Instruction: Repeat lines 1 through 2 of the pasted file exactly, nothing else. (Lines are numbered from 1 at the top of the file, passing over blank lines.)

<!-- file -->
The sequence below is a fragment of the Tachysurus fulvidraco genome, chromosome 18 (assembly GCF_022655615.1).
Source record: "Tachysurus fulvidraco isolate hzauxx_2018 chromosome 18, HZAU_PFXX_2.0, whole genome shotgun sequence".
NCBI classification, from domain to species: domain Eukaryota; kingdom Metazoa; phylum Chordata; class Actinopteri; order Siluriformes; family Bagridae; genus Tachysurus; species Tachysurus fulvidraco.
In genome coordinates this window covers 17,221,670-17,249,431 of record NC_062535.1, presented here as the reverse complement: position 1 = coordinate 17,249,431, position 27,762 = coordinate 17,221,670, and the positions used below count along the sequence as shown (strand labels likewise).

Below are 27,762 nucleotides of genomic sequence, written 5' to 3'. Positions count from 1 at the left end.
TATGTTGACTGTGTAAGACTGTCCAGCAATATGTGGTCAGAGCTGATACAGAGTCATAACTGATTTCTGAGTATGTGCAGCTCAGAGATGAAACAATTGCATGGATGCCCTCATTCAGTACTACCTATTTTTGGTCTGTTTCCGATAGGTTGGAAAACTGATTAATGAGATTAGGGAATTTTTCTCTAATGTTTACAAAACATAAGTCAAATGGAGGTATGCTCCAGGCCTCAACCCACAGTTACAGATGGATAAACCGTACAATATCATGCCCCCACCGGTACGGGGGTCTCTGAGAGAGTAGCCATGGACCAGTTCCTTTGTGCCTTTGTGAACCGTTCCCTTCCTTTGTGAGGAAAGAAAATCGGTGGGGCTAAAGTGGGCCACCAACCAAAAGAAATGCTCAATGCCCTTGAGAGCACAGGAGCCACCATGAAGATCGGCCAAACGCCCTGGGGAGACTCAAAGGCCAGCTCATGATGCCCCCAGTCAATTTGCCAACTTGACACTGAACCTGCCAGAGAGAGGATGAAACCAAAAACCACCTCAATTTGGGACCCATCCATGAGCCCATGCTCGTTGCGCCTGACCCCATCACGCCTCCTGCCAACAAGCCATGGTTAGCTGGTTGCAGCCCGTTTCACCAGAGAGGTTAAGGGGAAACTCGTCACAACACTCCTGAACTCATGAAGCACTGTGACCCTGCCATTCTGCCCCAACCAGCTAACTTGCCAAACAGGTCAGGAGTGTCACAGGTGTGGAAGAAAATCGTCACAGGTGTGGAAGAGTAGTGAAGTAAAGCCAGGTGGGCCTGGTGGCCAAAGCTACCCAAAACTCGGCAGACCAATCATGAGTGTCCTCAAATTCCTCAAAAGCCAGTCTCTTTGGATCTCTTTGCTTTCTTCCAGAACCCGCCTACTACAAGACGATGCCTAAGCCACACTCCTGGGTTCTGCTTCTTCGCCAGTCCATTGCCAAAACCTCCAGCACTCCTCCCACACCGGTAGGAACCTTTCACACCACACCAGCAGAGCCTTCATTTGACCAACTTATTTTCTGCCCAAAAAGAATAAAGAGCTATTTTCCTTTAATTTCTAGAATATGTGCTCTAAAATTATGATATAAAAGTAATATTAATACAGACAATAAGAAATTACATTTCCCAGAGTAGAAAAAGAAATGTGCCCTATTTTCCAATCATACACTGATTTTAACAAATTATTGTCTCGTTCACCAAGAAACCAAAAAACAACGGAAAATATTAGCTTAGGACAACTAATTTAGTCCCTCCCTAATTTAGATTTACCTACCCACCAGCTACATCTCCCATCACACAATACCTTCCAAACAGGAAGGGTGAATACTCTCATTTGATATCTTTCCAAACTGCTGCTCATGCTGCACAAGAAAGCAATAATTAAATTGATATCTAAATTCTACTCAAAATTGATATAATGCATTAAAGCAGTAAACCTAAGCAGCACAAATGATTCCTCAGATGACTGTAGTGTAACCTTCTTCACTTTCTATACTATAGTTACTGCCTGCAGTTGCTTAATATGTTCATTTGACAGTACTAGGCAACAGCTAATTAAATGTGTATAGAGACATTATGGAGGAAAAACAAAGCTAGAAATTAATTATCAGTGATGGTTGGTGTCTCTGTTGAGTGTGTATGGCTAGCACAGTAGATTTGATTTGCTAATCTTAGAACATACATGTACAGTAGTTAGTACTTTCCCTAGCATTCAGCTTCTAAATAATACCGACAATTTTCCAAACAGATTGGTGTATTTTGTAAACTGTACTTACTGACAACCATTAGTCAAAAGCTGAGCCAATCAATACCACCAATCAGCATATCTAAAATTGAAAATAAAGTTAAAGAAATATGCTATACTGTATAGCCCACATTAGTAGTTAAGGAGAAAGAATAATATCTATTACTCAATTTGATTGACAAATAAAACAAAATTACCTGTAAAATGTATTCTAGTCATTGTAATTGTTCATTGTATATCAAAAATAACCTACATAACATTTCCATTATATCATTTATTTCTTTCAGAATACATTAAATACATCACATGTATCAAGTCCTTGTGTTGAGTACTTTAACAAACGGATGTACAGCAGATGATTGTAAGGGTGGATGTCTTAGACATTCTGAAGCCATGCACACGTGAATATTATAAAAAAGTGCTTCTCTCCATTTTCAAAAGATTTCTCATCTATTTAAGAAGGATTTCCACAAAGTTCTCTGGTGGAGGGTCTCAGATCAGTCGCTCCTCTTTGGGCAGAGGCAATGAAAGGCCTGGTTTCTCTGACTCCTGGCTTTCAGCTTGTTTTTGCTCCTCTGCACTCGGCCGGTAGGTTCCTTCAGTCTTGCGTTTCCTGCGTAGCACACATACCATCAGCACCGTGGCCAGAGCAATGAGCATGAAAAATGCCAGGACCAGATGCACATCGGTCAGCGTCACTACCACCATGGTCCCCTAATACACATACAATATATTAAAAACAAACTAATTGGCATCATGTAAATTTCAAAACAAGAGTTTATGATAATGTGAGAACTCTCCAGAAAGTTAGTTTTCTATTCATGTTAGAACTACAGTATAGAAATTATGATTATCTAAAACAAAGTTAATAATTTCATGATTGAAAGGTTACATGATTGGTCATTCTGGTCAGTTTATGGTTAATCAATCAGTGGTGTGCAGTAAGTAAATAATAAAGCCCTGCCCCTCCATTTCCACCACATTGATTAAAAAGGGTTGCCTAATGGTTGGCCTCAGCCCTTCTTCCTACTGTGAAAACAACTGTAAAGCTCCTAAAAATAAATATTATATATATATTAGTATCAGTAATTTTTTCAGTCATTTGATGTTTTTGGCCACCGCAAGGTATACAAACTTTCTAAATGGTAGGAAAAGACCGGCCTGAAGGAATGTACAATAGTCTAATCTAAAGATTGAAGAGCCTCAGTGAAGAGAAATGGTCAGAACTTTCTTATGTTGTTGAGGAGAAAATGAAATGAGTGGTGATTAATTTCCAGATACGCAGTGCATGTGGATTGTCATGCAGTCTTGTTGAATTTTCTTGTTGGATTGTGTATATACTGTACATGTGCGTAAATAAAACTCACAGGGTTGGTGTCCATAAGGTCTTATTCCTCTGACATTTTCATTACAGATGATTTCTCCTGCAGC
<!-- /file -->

The sequence below is a fragment of the Tachysurus fulvidraco genome, chromosome 18 (assembly GCF_022655615.1).
Source record: "Tachysurus fulvidraco isolate hzauxx_2018 chromosome 18, HZAU_PFXX_2.0, whole genome shotgun sequence".